RNS is a device implanted in the skull and connected to an electrode strip placed in the subdural space or to a depth electrode in the brain. The device monitors the EEG activity at all times. Whenever, it detects a seizure pattern, then it can deliver a small electric current using the same electrodes to the area involved. This will reduce the frequency and intensity of the seizures. Battery life is 2.5 -3.0 years. The replacement requires minor surgery.  For more information about the device check www.Neuropace.com

Ketogenic Diet

It is a diet high in fat (90%) and contain about 10% of protein and carbohydrate. Many studies showed that it is effective in reducing the frequency of seizures. Certain supplements are recommended for this diet like: Laxatives, Cytra-K, multi-vitamins, Calcium, Vitamin D, Zinc, Selenium and others. For more information: www.charliefoundation.org

Modified Atkins Diet

Unlike Ketogenic diet, no calorie or protein restrictions.  No fasting needed. It does not require admission to the hospital to initiate the diet. Oils and fat intake encouraged. The carbohydrate intake is limited to 15 grams per day for adults. For more information visit www.atkinsforseizures.com and www.charliefoundation.org

What is Epilepsy Surgery?

In many cases of partial epilepsy, the seizures start from one focal area in the brain and it can spread to involve other areas of the brain. Let us assume that the seizures are emanating from the temporal lobe of the brain. Then epilepsy surgery might be indicated to remove part of the temporal lobe that is causing seizures. Epilepsy surgery is not indicated for every person with epilepsy. But, for the appropriate candidates it can be successful and can lead to seizure freedom in up to 80% of the cases. Epilepsy monitoring unit is needed to evaluate patients for epilepsy surgery.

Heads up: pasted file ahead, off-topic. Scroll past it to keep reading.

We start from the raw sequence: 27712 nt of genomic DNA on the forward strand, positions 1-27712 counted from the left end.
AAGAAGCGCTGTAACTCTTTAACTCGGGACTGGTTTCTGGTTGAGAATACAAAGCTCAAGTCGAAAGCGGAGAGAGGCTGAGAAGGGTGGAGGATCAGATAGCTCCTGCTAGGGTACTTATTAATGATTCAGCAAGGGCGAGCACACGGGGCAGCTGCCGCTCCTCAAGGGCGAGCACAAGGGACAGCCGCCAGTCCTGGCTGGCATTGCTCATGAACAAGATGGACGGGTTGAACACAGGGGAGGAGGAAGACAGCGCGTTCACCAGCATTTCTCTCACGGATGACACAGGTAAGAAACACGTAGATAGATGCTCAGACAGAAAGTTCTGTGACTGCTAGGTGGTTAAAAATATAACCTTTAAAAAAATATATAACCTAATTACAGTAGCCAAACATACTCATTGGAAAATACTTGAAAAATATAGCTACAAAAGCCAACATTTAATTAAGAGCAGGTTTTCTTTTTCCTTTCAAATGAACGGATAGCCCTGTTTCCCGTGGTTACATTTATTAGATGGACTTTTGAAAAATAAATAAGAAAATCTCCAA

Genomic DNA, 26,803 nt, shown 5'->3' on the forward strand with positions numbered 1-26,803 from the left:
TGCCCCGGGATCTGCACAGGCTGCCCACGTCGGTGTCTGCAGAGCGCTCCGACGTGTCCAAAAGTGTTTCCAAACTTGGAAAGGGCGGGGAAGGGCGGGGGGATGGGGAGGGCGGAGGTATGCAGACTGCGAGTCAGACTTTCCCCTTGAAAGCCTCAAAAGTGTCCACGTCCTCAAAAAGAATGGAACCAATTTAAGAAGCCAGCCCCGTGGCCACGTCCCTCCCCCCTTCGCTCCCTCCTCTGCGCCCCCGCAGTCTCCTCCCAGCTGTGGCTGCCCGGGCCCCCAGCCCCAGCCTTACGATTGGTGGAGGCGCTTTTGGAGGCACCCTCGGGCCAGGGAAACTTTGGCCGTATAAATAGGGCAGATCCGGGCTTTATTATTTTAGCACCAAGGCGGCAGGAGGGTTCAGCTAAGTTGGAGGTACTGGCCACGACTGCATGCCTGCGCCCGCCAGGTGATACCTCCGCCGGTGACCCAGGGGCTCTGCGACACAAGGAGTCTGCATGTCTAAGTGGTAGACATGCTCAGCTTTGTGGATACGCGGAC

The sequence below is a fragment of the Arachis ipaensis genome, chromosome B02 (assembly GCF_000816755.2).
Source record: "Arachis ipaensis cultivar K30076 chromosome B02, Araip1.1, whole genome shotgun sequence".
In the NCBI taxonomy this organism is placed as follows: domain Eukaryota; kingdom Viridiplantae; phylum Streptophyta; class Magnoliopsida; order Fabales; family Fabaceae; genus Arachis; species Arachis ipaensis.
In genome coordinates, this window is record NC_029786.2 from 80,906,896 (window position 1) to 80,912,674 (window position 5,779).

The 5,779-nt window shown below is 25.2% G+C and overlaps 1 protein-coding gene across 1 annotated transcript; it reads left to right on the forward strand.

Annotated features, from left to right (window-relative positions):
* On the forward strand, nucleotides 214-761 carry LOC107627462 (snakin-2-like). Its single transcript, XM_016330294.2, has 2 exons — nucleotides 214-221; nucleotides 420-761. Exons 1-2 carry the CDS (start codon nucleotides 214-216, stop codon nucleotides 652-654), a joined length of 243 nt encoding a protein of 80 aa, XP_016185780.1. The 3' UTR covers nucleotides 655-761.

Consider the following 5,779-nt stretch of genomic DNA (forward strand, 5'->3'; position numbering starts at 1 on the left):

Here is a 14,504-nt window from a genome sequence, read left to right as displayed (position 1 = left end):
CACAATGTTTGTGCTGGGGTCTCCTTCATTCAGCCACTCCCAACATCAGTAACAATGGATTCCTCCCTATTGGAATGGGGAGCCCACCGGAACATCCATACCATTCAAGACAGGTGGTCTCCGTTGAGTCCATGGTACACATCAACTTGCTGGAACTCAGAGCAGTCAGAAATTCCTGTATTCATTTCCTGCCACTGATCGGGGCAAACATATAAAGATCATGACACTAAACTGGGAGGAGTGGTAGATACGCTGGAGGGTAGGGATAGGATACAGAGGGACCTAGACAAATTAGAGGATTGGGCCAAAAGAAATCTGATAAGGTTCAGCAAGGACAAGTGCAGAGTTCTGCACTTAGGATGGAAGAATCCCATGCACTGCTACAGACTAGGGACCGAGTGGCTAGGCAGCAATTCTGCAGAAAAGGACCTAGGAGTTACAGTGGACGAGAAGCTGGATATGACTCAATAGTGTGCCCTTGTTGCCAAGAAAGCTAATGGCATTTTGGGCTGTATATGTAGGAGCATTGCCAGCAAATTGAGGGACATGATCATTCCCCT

What can trigger a seizure?

There are certain factors that can trigger a seizure in a person who has history of seizures or in a person who is susceptible to have seizures.  Heavy alcohol use and drug abuse, lack of sleep, stress, febrile illness, and not taking the antiepileptic medications can trigger a seizure. In a small percentage of people with generalized epilepsy, strobe lights and certain video displays can trigger a seizure.